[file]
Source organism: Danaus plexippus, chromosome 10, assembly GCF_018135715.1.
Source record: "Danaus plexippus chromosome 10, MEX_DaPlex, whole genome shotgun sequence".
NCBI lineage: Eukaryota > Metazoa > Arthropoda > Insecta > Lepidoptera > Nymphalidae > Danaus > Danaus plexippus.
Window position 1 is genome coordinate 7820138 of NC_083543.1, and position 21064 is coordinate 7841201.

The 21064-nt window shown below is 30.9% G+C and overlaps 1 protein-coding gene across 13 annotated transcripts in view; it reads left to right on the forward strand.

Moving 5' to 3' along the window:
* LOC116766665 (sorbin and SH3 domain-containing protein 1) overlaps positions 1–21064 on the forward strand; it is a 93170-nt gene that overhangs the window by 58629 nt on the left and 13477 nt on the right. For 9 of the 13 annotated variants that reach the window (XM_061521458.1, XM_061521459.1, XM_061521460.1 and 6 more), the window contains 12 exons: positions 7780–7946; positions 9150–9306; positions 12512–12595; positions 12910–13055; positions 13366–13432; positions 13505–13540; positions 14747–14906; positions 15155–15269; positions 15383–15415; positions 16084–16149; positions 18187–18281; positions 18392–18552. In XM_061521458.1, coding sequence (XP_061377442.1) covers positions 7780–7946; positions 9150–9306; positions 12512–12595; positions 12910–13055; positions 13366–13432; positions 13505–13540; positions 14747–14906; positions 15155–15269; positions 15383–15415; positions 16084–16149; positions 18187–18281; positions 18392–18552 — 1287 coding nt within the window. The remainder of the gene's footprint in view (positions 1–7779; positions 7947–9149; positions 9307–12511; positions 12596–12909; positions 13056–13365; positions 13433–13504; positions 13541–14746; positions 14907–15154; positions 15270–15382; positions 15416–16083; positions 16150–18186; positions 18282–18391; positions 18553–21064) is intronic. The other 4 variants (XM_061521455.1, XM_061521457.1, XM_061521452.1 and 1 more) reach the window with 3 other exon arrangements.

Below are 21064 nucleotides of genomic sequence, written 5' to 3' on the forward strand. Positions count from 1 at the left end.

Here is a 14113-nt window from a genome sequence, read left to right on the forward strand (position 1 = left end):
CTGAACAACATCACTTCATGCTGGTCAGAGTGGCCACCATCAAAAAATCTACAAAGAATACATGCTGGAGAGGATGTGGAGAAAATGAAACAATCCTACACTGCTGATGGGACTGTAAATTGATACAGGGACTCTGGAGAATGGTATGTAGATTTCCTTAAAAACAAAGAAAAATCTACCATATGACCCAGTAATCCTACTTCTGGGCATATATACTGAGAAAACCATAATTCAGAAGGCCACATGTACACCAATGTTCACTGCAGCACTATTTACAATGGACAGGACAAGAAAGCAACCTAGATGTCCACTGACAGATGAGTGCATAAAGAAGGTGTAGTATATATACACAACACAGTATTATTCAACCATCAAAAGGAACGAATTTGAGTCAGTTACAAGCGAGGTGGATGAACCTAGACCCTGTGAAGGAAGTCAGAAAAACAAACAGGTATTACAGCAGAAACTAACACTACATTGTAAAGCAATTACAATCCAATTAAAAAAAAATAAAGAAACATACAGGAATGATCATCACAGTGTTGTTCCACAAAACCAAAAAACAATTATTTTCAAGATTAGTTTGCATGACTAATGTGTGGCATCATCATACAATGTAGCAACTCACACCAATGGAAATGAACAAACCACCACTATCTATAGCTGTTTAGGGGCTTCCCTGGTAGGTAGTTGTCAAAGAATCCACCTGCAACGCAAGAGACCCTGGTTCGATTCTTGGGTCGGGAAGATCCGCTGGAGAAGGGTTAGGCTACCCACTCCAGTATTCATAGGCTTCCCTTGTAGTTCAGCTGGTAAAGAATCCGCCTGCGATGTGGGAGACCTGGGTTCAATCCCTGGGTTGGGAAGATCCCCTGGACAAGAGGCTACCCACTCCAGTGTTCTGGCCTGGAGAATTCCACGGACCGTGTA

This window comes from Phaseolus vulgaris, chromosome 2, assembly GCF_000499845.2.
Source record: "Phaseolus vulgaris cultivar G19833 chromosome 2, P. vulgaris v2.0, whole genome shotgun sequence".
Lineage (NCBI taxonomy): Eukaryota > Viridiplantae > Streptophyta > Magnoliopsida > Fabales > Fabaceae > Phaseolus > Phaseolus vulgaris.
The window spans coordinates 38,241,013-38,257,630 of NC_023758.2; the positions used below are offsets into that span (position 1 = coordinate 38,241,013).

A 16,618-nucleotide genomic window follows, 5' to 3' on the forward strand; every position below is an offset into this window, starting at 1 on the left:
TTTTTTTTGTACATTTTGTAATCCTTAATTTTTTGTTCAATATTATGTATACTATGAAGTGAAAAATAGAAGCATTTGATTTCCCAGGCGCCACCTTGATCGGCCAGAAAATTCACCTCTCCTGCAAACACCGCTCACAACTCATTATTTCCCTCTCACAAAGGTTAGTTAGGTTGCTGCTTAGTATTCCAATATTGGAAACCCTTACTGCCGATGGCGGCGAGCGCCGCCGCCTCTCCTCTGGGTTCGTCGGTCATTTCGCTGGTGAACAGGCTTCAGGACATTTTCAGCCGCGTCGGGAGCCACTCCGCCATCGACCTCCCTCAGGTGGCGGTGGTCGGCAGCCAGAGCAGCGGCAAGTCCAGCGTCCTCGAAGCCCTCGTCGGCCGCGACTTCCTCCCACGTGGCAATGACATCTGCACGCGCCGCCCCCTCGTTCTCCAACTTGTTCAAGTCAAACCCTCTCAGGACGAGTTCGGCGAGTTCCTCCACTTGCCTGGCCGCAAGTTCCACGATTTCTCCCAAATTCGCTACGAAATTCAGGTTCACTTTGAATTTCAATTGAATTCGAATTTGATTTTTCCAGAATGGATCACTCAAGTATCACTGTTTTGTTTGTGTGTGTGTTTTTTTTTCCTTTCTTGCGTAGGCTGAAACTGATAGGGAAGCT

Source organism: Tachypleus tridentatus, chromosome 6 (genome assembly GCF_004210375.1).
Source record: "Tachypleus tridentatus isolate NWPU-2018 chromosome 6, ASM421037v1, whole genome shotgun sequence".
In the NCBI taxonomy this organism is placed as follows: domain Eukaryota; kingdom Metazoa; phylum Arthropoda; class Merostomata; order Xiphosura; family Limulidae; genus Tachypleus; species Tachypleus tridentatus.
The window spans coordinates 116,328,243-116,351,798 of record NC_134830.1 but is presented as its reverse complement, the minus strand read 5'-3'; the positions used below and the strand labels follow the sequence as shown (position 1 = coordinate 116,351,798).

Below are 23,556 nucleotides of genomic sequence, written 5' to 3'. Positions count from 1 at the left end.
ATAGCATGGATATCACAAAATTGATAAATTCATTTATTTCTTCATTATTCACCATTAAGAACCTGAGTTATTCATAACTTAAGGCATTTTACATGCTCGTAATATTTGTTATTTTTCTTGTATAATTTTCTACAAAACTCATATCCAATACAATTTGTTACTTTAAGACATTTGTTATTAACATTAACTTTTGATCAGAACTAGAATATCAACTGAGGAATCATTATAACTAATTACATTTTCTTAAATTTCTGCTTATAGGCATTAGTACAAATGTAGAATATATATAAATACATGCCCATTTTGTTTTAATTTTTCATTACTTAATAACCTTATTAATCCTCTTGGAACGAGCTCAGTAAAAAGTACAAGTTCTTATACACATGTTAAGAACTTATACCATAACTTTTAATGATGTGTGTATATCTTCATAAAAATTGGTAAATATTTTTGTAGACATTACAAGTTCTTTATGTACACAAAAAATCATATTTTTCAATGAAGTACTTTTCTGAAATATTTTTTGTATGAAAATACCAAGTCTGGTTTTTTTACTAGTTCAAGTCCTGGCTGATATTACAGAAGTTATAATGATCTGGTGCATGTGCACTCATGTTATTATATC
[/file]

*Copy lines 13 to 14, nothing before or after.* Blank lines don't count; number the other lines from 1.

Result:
Lineage (NCBI taxonomy): Eukaryota > Viridiplantae > Streptophyta > Magnoliopsida > Fabales > Fabaceae > Phaseolus > Phaseolus vulgaris.
The window spans coordinates 38,241,013-38,257,630 of NC_023758.2; the positions used below are offsets into that span (position 1 = coordinate 38,241,013).